[UPDATE]: That was quick, Ethics commission drops plan to take on criminal enforcement role.
Facing a fast-brewing storm of opposition, the Texas Ethics Commission this morning abandoned a plan to take over criminal enforcement of state ethics laws from Travis County prosecutors.
Ever since former Travis County District Attorney Ronnie Earle took on former GOP Congressman Tom Delay, the GOP in Texas has wanted to neuter the Travis County Public Integrity Unit – which is part of the Travis County DA’s office. This article by Nate Blakeslee at Burkablog from 2011 is a great primer on why the Public Integrity Unit is under attack, Sneak Attack on Public Integrity Unit?
Buried in the four-inch stack of amendments to the house budget bill is a subtly crafted ambush on the Public Integrity Unit of the Travis County District Attorney’s office. This is the outfit that investigates corruption cases involving public officials, the most famous of which in recent memory was Ronnie Earle’s dogged pursuit of Tom Delay in the TRMPAC case. Earle has moved on, but Republicans haven’t forgiven or forgotten. This session, Arlington Republican Bill Zedler filed a bill (HB 1928) seeking to move the unit out of the Travis County D.A.’s office and into the Attorney General’s office, which is to say, out of Democratic control and into Republican-held territory.
As Blakeslee goes on to point out the Public Integrity Unit does more than just oversee the conduct of public officials.
The Public Integrity Unit doesn’t just do public corruption investigations—it also prosecutes insurance fraud and tax fraud, including on sales of gasoline and tobacco. In the last 4 years, the unit has recovered over $8 million in restitution. With no funding, those investigations would cease, too. In other words, Zedler wouldn’t just be screwing the men and women of the Public Integrity Unit, he’d be screwing the taxpayers of Texas…
The latest attempt to remove duties from the Public Integrity Unit appears, at least so far, just to be an attempt to remove it’s power over the conduct of public officials.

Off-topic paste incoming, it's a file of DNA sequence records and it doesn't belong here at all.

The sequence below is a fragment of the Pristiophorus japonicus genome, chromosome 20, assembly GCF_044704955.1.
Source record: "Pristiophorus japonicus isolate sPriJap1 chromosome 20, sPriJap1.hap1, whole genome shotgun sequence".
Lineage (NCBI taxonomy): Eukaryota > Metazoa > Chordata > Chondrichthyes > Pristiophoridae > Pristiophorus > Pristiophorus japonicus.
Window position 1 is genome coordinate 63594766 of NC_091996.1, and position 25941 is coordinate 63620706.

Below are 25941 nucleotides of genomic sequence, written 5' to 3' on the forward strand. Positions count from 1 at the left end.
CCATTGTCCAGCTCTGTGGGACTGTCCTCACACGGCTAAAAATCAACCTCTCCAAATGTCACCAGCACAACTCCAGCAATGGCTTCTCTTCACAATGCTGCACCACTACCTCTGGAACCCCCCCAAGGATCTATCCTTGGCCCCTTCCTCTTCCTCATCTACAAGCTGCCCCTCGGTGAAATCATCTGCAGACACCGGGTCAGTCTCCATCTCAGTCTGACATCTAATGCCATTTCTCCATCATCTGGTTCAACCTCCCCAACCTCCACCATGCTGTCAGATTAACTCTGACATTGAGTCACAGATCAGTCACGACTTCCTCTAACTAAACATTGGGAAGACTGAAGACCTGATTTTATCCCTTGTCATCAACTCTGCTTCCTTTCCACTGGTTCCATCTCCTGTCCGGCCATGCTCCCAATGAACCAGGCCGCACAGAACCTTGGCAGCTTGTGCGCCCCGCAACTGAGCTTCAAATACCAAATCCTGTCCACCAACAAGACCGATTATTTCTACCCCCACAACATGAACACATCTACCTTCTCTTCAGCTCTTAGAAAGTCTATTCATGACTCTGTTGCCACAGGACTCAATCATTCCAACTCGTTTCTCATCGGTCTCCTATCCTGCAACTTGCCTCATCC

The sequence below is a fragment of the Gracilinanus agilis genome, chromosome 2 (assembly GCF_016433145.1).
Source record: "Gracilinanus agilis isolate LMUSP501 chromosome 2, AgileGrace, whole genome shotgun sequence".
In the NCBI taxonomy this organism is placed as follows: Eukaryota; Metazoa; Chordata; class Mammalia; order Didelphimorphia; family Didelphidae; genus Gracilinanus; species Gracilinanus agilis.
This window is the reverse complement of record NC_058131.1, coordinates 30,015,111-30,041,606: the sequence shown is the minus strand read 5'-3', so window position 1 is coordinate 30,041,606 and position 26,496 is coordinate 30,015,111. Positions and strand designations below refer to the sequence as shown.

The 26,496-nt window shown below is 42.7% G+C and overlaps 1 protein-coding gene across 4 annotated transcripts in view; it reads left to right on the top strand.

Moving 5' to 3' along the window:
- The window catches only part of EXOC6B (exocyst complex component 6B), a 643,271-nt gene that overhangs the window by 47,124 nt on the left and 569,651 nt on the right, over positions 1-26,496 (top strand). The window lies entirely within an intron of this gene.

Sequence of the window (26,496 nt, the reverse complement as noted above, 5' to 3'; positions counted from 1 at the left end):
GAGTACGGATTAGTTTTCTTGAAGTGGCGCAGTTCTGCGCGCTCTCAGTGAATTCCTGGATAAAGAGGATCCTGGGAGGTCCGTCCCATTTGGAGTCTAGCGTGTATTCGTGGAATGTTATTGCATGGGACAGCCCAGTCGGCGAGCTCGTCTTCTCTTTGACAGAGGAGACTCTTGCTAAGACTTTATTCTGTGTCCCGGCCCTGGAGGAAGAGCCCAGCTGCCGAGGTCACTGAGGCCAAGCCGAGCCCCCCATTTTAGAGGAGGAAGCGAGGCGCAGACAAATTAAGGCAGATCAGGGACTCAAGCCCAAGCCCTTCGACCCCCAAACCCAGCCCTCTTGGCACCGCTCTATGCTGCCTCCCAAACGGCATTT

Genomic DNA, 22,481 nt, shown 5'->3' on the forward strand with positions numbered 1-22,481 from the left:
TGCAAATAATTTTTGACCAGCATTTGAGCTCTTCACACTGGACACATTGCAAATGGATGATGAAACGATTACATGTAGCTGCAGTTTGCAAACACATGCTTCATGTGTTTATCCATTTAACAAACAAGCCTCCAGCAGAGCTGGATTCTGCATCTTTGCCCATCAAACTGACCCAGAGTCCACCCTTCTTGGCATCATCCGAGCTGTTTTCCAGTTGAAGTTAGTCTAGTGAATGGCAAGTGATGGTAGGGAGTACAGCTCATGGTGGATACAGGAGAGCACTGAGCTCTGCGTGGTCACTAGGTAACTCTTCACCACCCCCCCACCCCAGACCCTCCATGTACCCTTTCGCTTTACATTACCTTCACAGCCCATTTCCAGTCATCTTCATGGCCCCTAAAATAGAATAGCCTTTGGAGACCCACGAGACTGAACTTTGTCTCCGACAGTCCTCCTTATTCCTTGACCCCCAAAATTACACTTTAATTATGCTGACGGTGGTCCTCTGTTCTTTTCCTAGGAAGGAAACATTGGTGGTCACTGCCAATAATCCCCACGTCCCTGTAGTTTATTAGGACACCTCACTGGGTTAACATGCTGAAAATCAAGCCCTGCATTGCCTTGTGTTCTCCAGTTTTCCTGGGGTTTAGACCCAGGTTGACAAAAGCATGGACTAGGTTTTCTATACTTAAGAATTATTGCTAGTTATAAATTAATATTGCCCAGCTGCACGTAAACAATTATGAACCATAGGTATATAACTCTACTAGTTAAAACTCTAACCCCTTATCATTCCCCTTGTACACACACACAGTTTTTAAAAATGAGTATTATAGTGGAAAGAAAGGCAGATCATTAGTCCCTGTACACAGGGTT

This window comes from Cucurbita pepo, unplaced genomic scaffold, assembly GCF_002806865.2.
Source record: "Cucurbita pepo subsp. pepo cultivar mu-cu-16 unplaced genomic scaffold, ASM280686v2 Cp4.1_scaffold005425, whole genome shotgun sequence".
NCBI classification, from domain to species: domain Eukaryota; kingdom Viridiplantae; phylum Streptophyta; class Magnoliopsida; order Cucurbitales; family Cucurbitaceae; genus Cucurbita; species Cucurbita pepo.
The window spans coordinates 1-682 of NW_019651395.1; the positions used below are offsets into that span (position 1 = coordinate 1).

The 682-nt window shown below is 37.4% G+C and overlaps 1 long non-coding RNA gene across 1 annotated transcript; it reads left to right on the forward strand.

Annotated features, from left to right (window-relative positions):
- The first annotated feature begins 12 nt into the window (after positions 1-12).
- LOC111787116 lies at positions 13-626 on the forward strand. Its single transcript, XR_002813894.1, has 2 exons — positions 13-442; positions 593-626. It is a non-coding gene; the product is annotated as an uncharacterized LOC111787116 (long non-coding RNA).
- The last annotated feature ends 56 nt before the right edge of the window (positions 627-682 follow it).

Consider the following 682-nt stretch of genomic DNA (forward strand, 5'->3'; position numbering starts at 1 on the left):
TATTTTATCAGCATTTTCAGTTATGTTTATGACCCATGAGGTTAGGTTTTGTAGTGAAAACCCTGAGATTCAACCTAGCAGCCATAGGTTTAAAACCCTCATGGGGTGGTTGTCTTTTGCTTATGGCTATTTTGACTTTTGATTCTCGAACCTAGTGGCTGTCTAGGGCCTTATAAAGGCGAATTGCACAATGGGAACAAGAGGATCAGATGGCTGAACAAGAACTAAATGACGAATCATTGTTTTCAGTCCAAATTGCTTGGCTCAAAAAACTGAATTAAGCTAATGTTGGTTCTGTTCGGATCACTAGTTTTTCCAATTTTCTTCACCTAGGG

Ethics Commission to consider taking over watchdog job from Austin prosecutors.
The Texas Ethics Commission, long criticized for its lax enforcement of public officials, is considering a plan to take over all ethics enforcement from the Travis County district attorney’s office, which has a long history of prosecuting errant state officeholders.
The eight-member Ethics Commission, meeting Thursday in Austin, is scheduled to consider a recommendation “transplanting certain existing investigative and prosecutorial authority and budget from the Travis County Public Integrity Unit to the Texas Ethics Commission.”
“Only the authority and budget relating to the conduct of public officials elected and appointed should be so reassigned,” the recommendation states. “Many of the existing personnel staffing these functions would come across as seamlessly as possible.”
But the reality is the Texas Ethics Commission would be extremely unlikely to do the kind of bipartisan enforcement the Public Integrity Unit is know for. When Democrats still had power in Texas Ronnie Earle prosecuted them as well. But removing this power from the Public Integrity Unit would essentially free-up public officials in Texas to do as they please, with little worry of recourse.
Noting that watchdog groups were hoping for ramped-up enforcement by the Ethics Commission, not a takeover of the county’s Public Integrity Unit that has prosecuted the only criminal violations, he added: “This is a dream turned into a nightmare.”
Fred Lewis, a former assistant attorney general and advocate who is considered one of the state’s foremost experts on the Ethics Commission, was more blunt: “This agency is not only toothless, it’s gumless. You can’t get any more ineffectual than they’ve been.”
Travis County District Attorney Rosemary Lehmberg said she hadn’t been contacted about the proposal and wasn’t sure that the proposed transfer of enforcement duties is legal.
“I oppose it,” she said. “It gives authority to a branch of government where it doesn’t belong. … The law places jurisdiction with me for offenses that occur in my county. I think we’ve been fair and balanced in the way we’ve handled these cases in the past.”
The Travis County Public Integrity Unit has long been the only true enforcement arm over the corruption of public officials in Texas. It’s easy to see that if the only entity known for holding public officials accountable is disarmed it will become a free-for-all in Texas. This coupled with Citizens United the pubic’s voice will be drowned out even more than it already is in Texas politics.
A lack of enforcement on this issue makes public corruption more likely, not less. But that’s what will happen if we let the foxes guard the hen house. Instead of this we should be trying to make it harder for public officials to get away with their ethics violation.
Sunset Commission Report on the Texas Ethics Commission.